The Research Book Dilemma

My name is Victoria, and I am a book hoarder. If I were still an impecunious graduate student, the lack of funds to buy books would be a constant pain, but as an adult with a job, my struggle is more with not buying books. It’s all so interesting, you see. And even if I can’t read the books right now, well, what if I broke my leg? And was bedridden? I would need some books to keep my spirits up, right?

Now that I’m a published novelist, I’m even worse about book-buying. The thing is, books can count as research. They can be used to spark ideas and to provide realistic detail for my stories. And they’re tax-deductible!

Sometimes, early in a novel, I don’t know exactly what research materials I will need. I might realize several chapters in that I need to know, for example, how much a coat would cost in 1914, or what a British grenade looked like. It helps to have books on hand so I don’t have to stop writing for a trip to the library or onto the internet (though I also accumulate questions for future internet research). Also, reading the books sparks my thinking on plot and character, in directions that never would have occurred to me if I hadn’t encountered a stray historical fact.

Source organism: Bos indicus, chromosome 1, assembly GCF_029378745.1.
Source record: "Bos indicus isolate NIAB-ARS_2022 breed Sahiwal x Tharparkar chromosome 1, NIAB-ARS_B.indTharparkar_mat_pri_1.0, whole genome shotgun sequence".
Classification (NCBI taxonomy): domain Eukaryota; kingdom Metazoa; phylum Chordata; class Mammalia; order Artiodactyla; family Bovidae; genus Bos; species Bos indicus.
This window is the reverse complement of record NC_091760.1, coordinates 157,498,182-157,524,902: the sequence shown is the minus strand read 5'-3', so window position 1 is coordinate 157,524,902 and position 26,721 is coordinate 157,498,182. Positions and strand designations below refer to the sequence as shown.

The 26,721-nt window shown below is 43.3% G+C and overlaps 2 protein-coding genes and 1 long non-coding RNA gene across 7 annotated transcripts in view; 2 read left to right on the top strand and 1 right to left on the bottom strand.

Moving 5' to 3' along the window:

But the real reason to buy research books is that I love them. I love having lots of them, and knowing I can take them off the shelf and read them whenever I want, even if that happens to be at three o’clock in the morning when libraries are closed. Not to mention the comfort of being able to read while curled up under a blanket with a cat, something that’s generally frowned upon in libraries and even bookstores that feature coffee shops.

Libraries do have their uses. Much as I’d like to, I can’t afford all the books I want or need. Libraries have given me priceless experiences like handling books actually published in the period I’m writing, and provide easy access to invaluable material like microfiched newspapers and magazines. Sometimes I only need a single essay from a book, and prefer to borrow it from the library rather than buy it. But I don’t think I could function nearly as well as a writer without my own stash of books. Besides the value of what they contain, to me they feel like talismans.

Related posts:
Reading for the Writer.
Synergy in Writing and Research.
WWI: A CBS News Production.

About Victoria Janssen

Victoria Janssen [she, her] currently writes cozy space opera for Kalikoi. The novella series A Place of Refuge begins with Finding Refuge: Telepathic warrior Talia Avi, genius engineer Miki Boudreaux, and augmented soldier Faigin Balfour fought the fascist Federated Colonies for ten years, following the charismatic dissenter Jon Churchill. Then Jon disappeared, Talia was thought dead, and Miki and Faigin struggled to take Jon’s place and stay alive. When the FC is unexpectedly upended, Talia is reunited with her friends and they are given sanctuary on the enigmatic planet Refuge. The trio of former guerillas strive to recover from lifetimes of trauma, build new lives on a planet with endless horizons, and forge tender new connections with each other.
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